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Advanced maternal age and the risk of perinatal death due to intrapartum anoxia at term
  1. Dharmintra Pasupathy1,
  2. Angela M Wood2,
  3. Jill P Pell3,
  4. Michael Fleming4,
  5. Gordon C S Smith1,5
  1. 1Department of Obstetrics and Gynaecology, University of Cambridge, Cambridge, UK
  2. 2Department of Public Health and Primary Care, University of Cambridge, Cambridge, UK
  3. 3Public Health Section, University of Glasgow, Glasgow, UK
  4. 4Information and Statistics Division, Common Services Agency, Edinburgh, UK
  5. 5Department of Obstetrics and Gynaecology, University of Cambridge; NIHR Cambridge Comprehensive Biomedical Research Centre, Cambridge, UK
  1. Correspondence to Gordon CS Smith, Obstetrics and Gynaecology, The Rosie Hospital, Addenbrookes NHS Trust, Cambridge CB2 2SW, UK; gcss2{at}


Background Advanced maternal age is associated with higher risks of intrapartum complications. However, the effect of maternal age on the risk of perinatal death due to these complications is unclear. The aim of the present study was to determine the association between maternal age and delivery-related perinatal death at term.

Methods In this retrospective cohort study, birth records of 1 043 002 singleton term infants with cephalic presentation were analysed excluding anomalous and antepartum losses in Scotland between 1985 and 2004. Linked Scottish national registries of pregnancy outcome data and perinatal death data were used. The event was delivery-related perinatal death (ie, intrauterine fetal death during labour or death of the infant in the first 4 weeks of life), plus a subgroup ascribed to intrapartum anoxia.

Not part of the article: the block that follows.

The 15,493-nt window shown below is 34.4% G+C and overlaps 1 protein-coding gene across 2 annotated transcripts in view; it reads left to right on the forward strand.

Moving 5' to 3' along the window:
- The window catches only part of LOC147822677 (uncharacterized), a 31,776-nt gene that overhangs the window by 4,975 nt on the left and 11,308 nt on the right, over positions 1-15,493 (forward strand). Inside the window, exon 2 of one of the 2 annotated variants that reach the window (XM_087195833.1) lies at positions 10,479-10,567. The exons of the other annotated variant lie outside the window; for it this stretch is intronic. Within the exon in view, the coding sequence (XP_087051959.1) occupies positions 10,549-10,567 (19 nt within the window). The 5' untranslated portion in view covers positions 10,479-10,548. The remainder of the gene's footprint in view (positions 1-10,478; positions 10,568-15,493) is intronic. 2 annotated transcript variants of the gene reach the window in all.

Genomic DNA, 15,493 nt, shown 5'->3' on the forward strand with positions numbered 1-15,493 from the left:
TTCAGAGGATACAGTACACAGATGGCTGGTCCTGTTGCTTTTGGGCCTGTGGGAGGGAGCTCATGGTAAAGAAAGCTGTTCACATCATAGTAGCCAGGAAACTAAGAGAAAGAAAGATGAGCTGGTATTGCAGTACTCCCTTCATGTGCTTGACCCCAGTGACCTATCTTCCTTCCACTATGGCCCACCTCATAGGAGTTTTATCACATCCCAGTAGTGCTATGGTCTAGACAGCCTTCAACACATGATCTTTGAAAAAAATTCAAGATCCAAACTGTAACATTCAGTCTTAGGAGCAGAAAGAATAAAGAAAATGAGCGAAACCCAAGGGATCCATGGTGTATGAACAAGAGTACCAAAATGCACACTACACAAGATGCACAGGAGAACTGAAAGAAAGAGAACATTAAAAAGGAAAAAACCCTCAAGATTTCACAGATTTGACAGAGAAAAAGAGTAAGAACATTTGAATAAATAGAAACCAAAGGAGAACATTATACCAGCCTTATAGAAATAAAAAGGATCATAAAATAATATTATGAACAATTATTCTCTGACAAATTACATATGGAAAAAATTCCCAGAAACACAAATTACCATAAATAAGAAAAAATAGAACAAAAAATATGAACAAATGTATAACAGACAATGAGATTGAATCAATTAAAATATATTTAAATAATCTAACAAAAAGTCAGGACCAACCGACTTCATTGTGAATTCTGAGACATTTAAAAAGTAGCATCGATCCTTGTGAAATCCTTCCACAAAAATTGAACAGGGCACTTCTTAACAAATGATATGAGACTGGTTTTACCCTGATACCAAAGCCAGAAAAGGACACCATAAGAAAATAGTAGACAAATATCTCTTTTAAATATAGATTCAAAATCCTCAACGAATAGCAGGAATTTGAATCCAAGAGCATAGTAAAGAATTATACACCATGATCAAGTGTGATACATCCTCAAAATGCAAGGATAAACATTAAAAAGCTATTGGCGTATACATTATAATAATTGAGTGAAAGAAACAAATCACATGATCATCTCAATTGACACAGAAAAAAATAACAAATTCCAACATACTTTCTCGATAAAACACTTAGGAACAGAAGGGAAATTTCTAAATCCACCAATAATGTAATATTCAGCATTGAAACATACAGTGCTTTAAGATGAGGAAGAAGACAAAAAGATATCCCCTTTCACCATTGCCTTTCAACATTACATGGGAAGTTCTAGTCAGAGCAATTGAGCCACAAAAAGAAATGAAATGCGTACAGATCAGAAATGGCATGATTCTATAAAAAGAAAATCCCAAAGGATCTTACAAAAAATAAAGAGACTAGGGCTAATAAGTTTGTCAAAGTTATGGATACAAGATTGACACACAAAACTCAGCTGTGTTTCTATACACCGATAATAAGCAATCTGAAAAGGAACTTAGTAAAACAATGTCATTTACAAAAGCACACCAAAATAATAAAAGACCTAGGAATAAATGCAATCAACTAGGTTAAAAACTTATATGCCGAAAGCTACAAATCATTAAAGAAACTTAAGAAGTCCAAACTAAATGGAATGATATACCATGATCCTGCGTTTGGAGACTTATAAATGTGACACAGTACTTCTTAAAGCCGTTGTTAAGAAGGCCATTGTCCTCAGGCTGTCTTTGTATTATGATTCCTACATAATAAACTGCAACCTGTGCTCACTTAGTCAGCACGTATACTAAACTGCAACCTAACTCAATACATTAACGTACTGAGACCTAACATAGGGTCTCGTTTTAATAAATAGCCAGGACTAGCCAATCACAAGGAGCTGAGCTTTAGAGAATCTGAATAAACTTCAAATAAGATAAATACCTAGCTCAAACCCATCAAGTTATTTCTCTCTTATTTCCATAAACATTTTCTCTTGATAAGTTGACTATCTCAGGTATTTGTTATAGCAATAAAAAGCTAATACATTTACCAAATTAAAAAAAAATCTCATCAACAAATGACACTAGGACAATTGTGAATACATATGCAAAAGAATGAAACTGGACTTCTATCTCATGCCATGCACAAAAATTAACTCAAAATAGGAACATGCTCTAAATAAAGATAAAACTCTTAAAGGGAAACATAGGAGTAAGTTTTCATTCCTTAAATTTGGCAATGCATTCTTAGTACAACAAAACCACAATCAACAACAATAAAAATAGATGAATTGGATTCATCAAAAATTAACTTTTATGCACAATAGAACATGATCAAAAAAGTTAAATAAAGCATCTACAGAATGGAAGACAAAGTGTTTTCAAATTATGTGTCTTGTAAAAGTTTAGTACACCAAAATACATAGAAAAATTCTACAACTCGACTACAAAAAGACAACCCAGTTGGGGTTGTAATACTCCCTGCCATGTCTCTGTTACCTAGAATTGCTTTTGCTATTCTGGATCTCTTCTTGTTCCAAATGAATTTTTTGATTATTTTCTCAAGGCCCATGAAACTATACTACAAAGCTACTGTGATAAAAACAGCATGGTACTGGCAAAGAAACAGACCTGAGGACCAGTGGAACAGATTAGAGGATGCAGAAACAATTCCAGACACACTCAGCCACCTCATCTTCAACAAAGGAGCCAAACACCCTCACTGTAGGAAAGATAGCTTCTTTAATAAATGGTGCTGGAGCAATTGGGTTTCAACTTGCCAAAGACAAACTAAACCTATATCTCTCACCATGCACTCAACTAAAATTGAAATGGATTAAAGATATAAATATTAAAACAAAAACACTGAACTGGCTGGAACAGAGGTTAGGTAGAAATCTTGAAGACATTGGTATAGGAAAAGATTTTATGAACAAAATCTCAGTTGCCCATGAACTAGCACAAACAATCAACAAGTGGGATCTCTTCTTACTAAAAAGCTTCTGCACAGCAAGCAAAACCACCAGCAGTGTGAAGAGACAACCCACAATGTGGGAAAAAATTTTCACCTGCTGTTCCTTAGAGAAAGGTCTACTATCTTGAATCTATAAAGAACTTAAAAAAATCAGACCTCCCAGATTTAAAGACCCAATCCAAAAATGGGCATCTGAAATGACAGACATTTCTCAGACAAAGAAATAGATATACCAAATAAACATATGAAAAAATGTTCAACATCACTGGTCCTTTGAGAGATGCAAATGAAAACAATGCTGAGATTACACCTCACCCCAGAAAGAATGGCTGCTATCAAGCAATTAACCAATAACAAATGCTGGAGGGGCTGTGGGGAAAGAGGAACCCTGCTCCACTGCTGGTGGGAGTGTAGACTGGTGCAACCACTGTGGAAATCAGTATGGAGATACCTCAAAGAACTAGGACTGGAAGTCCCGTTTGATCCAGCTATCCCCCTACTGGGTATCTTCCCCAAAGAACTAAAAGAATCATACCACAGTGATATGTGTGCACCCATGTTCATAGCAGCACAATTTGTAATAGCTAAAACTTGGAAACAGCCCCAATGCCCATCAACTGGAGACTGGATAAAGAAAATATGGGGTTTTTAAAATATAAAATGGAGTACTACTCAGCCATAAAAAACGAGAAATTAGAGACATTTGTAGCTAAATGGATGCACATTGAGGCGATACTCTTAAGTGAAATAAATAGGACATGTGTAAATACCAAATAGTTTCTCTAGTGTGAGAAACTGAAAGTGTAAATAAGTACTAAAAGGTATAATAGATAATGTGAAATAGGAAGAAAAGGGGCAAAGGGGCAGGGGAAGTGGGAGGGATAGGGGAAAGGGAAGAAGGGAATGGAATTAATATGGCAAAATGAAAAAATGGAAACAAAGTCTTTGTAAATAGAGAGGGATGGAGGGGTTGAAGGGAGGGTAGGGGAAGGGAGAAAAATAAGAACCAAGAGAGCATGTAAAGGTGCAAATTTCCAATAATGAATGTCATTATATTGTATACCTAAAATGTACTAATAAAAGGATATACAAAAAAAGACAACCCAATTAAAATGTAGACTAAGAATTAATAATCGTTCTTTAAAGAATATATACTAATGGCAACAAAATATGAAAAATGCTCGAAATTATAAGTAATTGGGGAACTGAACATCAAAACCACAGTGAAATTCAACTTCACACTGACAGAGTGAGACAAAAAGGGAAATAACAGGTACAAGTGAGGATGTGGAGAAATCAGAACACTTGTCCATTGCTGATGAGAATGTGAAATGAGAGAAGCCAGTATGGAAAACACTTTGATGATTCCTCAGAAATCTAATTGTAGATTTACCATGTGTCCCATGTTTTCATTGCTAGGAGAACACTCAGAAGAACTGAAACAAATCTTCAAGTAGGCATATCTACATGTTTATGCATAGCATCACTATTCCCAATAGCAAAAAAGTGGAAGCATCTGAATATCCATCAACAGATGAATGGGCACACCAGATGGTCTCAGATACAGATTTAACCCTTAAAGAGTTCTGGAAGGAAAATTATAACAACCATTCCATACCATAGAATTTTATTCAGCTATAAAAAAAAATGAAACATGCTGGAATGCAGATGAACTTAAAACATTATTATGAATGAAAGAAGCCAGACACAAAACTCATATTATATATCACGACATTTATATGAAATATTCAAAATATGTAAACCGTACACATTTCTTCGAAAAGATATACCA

Results There were 803 delivery-related perinatal deaths, with 490 due to intrapartum anoxia (4.7 per 10 000 births) and 313 (3.0 per 10 000 births) due to non-anoxic causes. Compared to women aged 25–34, women aged 40 and above had a twofold risk of delivery-related perinatal death at term (adjusted OR 2.20, 95% CI 1.42 to 3.40). The excess was explained by increased risk of death due to intrapartum anoxia. Among women in labour at term, age greater than 40 was independently associated with risk of anoxic death among primiparous (adjusted OR 5.34, 95% CI 2.34 to 12.20) and multiparous women (adjusted OR 2.14, 95% CI 0.99 to 4.60).

Conclusions Advanced maternal age is associated with an increased risk of death due to intrapartum anoxia at term.

  • Infant mortality
  • labour
  • maternal age
  • perinatal epidemiology; perinatal mortality
  • term birth

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  • Funding DP was a recipient of a Clinical Research Training Fellowship awarded by the Medical Research Council and Royal College of Obstetricians and Gynaecologists (Florence & William-Blair Bell Memorial Fellowship Fund) when this study was performed. DP is currently a Clinical Lecturer in Maternal and Fetal Medicine at King's College London. The funding source had no involvement in the study design; in the collection, analysis and interpretation of the data; in writing the report; and in the decision to submit the paper for publication.

  • Competing interests None.

  • Ethics approval Approval for the record linkage was provided by the Privacy Advisory Committee of the Information and Statistics Division of the National Health Service Scotland. The Chair of the Scotland A Research Ethics Committee has stated that analysis of anonymised extracts of the linked data does not require separate ethical approval.

  • Provenance and peer review Not commissioned; externally peer reviewed.